Something within rips his arm off. And the credits roll… (By the way, the credits are among the most nightmarish you’ll find on TV – and perfectly in keeping with the rest of the show) as we flash back to 1964, where we will be spending the majority of our time. Young mechanic Kit Walker (Evan Peters, KICK ASS) has secretly married Alma (Britne Oldford, SKINS) – secretly because this is 1964 and Alma is black. One night, their house is enveloped in a vortex of light and magnetism, and Kit encounters a spindly humanoid creature… we miss out on the anal probe, but learn that Alma and several women are dead, drained of blood and beheaded, and that for some reason Kit’s story of alien visitation isn’t believed. Believing him to be the masked serial killer Bloodyface, he’s taken to Briarwood for an assessment. Kit Walker (wasn’t that the name of the comic book hero The Phantom, The Ghost Who Walks? Come on, Murphy, we know you read Anythinghorror, tell us!) is in a bit of a bind: if he’s found sane, he faces the electric chair, but if he’s found insane, he’ll spend it in the care of the Institute’s chief nun, Sister Jude (Lange).
Sister Jude is every bad nun you’ve ever feared: sadistic, intelligent, hateful of patriarchy, and possessing a collection of instruments for the bare-assed chastisements she inflicts on inmates and staff alike. She takes an instant dislike to visiting journalist Lana Winters (Sarah Paulson, THE SPIRIT), who threatens to expose the abuse ongoing at Briarwood. But Lana is a lesbian, and when Jude discovers this, she blackmails Lana’s schoolteacher lover Wendy (Clea Duvall, GHOSTS OF MARS) into signing commitment papers for Lana.
Jude also faces opposition from the Institute’s doctor, Arthur Arden (James Cromwell, STAR TREK: FIRST CONTACT), who likes to experiment on the inmates and has a thing for Jude’s naive assistant, Sister Mary Eunace (Lily Rabe, MONA LISA SMILE) and is creating things which live in the surrounding woods. And are hungry. Other staff and inmates include visiting psychiatrist Dr Oliver Thredson (Zachary Quinto), whose rational and sympathetic approach is sorely tested; inmate Grace (Lizzie Brochere), who befriends both Kit and Lana, and Shelley (Chloe Sevigny, ZODIAC), who had been committed for her nymphomania (if this were 2012 instead of 1964, she’d have her own reality show).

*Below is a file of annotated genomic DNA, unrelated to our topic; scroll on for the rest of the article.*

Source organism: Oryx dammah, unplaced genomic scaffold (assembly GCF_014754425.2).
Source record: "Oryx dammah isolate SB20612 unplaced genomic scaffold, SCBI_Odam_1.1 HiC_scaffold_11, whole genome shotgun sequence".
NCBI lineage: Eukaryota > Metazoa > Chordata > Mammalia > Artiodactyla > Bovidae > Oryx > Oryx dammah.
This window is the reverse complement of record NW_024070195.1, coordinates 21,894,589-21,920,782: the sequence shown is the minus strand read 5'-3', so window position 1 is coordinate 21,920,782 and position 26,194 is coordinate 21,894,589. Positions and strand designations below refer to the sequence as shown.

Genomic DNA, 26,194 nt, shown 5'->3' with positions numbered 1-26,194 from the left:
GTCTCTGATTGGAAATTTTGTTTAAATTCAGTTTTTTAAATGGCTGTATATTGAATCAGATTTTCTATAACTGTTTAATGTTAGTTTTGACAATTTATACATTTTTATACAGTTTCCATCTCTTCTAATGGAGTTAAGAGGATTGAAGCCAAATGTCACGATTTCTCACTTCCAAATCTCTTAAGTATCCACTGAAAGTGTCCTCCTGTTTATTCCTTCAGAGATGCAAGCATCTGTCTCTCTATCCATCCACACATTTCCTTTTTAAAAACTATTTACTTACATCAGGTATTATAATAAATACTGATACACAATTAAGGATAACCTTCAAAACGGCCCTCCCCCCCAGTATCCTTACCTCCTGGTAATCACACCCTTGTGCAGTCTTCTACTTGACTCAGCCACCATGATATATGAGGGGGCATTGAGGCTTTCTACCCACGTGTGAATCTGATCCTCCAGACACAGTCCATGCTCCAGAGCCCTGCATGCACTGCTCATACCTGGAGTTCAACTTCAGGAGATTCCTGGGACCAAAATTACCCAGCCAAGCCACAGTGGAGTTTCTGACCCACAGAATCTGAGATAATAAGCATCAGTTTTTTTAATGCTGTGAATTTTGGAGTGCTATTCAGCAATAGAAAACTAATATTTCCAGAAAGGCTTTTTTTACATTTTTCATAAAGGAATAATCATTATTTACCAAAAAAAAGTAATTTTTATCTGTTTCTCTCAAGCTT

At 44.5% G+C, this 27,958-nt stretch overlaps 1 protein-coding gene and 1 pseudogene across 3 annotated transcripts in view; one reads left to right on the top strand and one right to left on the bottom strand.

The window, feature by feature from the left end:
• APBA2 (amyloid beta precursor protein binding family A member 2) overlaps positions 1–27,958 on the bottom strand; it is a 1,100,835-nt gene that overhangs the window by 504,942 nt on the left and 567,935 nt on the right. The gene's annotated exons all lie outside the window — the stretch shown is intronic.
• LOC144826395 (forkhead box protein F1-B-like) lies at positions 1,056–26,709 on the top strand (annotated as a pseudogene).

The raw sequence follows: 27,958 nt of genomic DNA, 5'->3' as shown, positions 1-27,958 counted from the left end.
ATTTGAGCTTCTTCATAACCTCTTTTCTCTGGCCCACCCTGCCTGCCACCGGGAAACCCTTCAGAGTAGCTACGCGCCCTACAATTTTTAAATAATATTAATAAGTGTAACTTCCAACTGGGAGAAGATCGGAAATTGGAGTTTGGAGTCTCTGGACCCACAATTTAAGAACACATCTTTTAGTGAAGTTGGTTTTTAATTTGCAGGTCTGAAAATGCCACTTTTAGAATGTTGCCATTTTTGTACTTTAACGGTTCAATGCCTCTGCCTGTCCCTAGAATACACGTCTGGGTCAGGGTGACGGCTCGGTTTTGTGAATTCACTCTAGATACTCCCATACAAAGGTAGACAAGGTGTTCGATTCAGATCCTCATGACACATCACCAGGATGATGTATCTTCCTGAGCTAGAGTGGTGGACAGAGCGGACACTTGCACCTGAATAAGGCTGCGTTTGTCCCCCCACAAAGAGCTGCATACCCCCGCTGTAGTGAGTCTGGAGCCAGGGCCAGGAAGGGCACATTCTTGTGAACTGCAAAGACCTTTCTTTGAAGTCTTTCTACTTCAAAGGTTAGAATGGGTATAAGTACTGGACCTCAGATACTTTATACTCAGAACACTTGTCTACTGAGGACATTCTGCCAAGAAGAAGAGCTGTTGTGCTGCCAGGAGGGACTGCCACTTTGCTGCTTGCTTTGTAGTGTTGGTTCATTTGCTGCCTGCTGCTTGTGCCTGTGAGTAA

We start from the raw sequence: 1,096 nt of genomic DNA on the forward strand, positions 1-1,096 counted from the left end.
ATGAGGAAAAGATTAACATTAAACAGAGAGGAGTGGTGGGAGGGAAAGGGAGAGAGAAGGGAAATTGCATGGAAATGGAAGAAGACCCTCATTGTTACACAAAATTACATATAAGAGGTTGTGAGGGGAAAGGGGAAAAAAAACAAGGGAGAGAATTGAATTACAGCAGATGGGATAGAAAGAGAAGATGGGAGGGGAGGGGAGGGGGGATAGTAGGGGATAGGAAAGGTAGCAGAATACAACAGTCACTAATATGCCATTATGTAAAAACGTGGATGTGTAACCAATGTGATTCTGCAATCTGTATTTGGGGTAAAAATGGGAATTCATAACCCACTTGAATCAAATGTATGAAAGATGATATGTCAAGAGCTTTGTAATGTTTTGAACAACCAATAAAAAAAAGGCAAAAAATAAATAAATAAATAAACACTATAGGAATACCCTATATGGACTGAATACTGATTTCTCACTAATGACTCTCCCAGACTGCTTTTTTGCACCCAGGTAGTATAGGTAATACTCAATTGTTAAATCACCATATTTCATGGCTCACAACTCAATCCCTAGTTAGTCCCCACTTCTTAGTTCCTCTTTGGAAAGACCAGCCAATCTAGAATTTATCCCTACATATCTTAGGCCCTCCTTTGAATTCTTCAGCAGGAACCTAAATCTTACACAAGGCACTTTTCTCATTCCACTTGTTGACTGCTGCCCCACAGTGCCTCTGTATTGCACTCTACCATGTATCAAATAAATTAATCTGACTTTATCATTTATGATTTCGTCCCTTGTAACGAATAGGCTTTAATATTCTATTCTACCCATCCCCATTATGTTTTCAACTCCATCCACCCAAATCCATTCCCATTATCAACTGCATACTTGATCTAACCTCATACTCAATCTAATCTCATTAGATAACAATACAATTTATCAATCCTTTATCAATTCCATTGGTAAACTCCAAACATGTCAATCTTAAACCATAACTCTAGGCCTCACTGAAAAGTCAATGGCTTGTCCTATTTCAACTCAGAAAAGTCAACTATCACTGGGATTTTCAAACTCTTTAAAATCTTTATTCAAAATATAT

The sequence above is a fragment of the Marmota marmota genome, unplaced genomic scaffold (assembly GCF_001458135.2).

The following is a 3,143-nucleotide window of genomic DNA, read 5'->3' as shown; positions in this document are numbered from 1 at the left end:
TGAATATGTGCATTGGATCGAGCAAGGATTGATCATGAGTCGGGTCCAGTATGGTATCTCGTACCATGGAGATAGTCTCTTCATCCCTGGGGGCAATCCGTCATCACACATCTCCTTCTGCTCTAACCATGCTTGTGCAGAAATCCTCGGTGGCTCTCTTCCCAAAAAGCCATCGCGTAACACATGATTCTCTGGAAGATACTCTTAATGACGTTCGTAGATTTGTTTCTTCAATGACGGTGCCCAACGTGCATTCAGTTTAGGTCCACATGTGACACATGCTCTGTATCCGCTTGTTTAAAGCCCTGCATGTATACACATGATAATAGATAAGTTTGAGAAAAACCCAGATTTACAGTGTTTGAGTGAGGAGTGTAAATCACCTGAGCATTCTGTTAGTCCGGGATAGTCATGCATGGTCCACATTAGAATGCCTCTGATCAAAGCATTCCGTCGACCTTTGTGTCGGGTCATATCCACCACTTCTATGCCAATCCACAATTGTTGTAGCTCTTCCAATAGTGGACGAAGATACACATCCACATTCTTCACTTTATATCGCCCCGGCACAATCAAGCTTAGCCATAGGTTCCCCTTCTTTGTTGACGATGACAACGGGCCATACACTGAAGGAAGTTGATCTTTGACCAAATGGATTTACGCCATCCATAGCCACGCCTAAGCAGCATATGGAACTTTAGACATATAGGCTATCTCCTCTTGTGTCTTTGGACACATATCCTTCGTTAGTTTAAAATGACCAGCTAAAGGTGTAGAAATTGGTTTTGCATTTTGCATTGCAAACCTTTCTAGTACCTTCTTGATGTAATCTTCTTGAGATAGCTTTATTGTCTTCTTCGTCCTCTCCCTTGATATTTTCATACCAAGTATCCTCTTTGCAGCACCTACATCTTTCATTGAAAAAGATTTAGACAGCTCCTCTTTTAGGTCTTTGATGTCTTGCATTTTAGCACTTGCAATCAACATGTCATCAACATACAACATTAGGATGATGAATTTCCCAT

AMERICAN HORROR STORY – ASYLUM, if anything, takes all the successful elements of the first season and cranks them up to 11. It has more story, frenetic pacing, disturbing imagery and bombastic acting than any three or four movies I’ve had to suffer through in recent years. It must surely be one of the most wonderfully fucked up shows on American TV today. Seriously. It’s beautifully written, shot, acted and directed. There are so many ingredients thrown into the pot – X-FILES style alien encounters, serial killers, Things in the Woods, pinheads, sadistic nuns, perverse doctors, ghosts, demonic possessions, exorcisms, spankings – that it should all be a mess. But it works. It’s not subtle, but it’s certainly not boring.
Lange’s Sister Jude remains the central character, and while there is much to loathe about her character and the power she wields over others, by the second episode we learn more about her, making her, if not more sympathetic, at least more understandable. Kudoes also to James Cromwell, whose depraved image here will shock anyone who only knows him as the farmer from Babe or as Zefram Cochrane from STAR TREK.
Grim, grisly and ghoulishly fun, AMERICAN HORROR – ASYLUM is turning out to be one hell of a ride. If you haven’t watched it yet, I urge you to catch up and join the rest of us. I have a feeling it’s gonna go from strength to strength. It must surely be better viewing than MOCKINGBIRD LANE…
Plot: 5 out of 5 stars
Gore: 3 out of 10 skulls
Zombie Mayhem: 0 out of 5 brains
Reviewed by Derek “Deggsy” O’Brien